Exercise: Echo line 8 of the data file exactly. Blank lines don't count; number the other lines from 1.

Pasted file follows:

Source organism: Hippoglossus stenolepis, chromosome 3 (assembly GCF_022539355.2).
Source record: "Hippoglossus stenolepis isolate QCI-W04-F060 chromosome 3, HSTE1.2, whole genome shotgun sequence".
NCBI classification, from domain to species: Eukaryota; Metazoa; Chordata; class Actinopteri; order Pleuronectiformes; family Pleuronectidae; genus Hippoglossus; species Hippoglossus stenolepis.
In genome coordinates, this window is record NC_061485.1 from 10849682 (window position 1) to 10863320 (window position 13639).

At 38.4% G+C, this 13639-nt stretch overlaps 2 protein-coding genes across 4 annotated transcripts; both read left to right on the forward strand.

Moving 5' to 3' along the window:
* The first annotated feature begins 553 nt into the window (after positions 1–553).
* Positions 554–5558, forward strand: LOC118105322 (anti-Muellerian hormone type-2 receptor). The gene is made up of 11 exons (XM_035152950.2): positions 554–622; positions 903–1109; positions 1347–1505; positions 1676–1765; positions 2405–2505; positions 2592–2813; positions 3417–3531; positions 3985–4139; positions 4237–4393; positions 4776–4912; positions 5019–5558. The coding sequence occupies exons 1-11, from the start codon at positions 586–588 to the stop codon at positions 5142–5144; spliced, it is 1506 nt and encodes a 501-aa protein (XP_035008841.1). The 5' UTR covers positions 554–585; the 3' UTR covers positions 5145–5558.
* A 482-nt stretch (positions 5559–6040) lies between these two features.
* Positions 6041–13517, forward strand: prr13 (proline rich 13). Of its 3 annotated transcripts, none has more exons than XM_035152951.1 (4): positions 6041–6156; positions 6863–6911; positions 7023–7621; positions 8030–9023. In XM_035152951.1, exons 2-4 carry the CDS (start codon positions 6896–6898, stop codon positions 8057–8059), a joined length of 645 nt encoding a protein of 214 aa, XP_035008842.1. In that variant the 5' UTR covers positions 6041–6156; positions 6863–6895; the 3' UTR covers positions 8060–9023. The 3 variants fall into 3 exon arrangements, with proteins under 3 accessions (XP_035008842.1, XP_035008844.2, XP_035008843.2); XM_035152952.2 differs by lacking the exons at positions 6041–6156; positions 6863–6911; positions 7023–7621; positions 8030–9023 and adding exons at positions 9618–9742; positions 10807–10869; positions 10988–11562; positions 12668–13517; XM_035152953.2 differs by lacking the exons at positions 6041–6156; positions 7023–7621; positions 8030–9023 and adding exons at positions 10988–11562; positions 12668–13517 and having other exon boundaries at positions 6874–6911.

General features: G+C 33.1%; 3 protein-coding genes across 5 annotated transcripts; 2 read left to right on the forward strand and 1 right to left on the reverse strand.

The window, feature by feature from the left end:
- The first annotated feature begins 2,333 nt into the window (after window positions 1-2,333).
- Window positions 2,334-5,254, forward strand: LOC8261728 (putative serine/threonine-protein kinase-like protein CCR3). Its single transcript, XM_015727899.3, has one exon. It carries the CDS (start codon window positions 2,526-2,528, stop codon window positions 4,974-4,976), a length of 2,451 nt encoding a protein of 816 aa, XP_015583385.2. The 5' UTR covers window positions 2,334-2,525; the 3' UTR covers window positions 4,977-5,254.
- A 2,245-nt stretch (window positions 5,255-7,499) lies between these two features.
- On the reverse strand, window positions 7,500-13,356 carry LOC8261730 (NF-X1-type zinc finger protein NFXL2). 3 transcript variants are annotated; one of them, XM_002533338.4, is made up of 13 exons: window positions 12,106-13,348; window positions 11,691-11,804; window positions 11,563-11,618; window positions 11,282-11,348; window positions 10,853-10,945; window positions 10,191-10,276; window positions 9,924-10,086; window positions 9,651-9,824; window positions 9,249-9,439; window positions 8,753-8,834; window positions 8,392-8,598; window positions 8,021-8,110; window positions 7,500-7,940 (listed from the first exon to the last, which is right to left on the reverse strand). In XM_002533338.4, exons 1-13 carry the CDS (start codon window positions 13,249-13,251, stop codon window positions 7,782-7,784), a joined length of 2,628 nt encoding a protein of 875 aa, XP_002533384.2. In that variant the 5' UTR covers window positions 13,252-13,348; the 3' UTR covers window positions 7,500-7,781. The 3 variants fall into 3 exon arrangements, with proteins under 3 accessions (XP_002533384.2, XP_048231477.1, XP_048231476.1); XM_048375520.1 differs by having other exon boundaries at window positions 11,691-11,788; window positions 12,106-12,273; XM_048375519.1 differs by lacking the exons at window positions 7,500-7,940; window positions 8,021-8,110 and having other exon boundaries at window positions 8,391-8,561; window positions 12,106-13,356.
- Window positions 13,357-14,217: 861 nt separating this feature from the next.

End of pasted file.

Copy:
* Positions 554–5558, forward strand: LOC118105322 (anti-Muellerian hormone type-2 receptor). The gene is made up of 11 exons (XM_035152950.2): positions 554–622; positions 903–1109; positions 1347–1505; positions 1676–1765; positions 2405–2505; positions 2592–2813; positions 3417–3531; positions 3985–4139; positions 4237–4393; positions 4776–4912; positions 5019–5558. The coding sequence occupies exons 1-11, from the start codon at positions 586–588 to the stop codon at positions 5142–5144; spliced, it is 1506 nt and encodes a 501-aa protein (XP_035008841.1). The 5' UTR covers positions 554–585; the 3' UTR covers positions 5145–5558.